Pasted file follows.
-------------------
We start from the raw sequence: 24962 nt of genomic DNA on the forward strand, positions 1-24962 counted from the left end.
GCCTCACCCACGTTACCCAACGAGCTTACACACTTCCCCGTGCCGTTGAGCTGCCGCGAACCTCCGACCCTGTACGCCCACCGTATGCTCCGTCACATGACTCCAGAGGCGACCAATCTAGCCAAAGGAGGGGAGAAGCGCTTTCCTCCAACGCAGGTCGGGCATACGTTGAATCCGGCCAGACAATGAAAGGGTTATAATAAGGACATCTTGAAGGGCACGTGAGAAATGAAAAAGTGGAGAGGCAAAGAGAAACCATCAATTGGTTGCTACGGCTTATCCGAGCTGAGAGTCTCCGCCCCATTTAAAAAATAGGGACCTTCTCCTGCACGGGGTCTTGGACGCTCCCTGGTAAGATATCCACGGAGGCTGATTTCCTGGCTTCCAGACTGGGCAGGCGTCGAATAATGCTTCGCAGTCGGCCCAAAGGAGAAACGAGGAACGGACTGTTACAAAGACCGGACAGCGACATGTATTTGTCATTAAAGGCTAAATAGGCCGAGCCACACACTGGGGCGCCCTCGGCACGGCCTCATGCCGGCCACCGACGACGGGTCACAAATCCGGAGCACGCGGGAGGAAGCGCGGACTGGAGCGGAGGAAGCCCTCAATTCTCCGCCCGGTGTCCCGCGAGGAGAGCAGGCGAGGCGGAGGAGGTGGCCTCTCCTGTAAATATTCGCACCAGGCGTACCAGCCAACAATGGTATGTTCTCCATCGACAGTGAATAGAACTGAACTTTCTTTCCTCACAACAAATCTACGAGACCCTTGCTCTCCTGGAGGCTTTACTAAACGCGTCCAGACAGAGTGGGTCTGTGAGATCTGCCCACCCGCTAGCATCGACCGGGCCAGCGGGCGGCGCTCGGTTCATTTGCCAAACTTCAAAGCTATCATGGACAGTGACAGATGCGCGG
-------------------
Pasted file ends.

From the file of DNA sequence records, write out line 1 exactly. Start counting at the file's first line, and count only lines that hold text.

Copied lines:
We start from the raw sequence: 24962 nt of genomic DNA on the forward strand, positions 1-24962 counted from the left end.